The first step towards managing eastern suspicion of power-grab by Tripoli will be the writing of a constitution. That job was recently taken out of the incoming parliament's hands by Libya's interim government, and will instead by determined by a 60 member body to be elected at some unspecified future date. How that body is chosen, and what it accomplishes, will be crucial in seeing Libya put its recent turmoil behind it.

Money is key. Over 75 percent of Libya's crude oil exports are produced and shipped from the east. Earlier this week, there were reports that the key oil terminal at Ras Lanuf was shut by militias who support federalism. And the role of Islam in politics is another potential flash point. Libyan Islamists appeared to be running strong ahead of the election.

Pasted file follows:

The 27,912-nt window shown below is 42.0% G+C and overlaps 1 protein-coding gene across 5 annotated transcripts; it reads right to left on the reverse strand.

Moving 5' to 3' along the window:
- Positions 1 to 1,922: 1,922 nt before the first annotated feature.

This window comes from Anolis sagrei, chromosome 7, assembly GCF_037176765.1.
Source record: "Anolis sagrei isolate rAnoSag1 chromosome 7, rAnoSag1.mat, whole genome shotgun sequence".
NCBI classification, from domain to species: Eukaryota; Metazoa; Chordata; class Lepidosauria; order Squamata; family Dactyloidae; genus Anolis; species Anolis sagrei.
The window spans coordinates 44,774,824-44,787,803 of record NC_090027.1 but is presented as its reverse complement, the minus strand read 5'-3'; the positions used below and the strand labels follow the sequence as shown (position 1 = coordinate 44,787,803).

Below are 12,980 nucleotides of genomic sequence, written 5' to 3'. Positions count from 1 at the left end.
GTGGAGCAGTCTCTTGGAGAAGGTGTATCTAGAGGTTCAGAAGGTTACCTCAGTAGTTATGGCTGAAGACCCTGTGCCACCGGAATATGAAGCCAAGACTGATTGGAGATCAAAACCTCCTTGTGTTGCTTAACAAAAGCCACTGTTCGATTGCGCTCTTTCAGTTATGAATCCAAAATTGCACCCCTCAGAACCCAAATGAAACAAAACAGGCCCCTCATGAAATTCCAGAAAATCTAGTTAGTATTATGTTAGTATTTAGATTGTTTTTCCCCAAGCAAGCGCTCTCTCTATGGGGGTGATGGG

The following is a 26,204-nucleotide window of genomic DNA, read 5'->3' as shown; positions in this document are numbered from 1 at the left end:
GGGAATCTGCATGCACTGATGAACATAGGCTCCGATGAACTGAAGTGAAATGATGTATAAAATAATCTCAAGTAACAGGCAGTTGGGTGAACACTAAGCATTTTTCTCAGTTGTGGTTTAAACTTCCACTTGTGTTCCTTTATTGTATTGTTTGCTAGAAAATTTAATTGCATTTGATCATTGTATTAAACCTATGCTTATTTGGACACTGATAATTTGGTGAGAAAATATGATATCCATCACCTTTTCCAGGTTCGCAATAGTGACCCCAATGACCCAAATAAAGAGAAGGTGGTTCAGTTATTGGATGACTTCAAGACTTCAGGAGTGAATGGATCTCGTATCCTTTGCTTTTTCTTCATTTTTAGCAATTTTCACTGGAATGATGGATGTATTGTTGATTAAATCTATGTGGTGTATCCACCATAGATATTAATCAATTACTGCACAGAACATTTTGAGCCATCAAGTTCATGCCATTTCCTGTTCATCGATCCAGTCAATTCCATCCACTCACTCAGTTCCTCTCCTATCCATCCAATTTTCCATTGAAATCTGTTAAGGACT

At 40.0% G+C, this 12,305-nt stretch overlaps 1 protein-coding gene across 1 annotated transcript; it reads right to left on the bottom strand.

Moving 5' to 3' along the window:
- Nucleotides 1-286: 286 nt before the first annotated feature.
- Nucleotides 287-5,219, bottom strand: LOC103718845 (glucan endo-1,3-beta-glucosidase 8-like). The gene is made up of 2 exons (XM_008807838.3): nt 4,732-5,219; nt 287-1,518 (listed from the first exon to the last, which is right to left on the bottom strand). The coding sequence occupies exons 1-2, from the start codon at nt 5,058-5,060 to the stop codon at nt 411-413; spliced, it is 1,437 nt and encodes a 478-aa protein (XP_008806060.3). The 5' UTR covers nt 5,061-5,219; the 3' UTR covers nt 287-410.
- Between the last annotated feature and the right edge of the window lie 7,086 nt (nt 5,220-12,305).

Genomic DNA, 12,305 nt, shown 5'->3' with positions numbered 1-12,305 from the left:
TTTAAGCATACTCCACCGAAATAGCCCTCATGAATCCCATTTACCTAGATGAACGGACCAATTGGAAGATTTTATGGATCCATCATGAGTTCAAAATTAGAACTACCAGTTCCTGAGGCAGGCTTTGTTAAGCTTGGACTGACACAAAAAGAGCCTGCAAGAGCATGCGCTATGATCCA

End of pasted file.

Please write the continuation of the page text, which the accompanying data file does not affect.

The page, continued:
For now, Libya is enjoying a great day. But pay no mind to statements that indicate the country is somewhere near the finish line.

Like US United Nations Ambassador Susan Rice's triumphal video about the magic of elections from earlier this week. "On election day you, Libya's mothers, and fathers, sons and daughters will be able to walk into a voting center and decide your own future," she intones over a montage of delighted voters and waving Libyan flags. "I urge every one of you, every registered Libyan citizen to vote. As you do, Libyan women who joined the Libyan revolution side by side with men will be able to vote for and serve in your government as equals."

Perhaps. Or perhaps women will find their roles restricted by a new parliament packed with Islamists. It is far too soon to say.

Susan Rice on Libya's election:

Actually, colonial power Italy gave up control of the country after WWII and Libya became a fully independent state in 1951.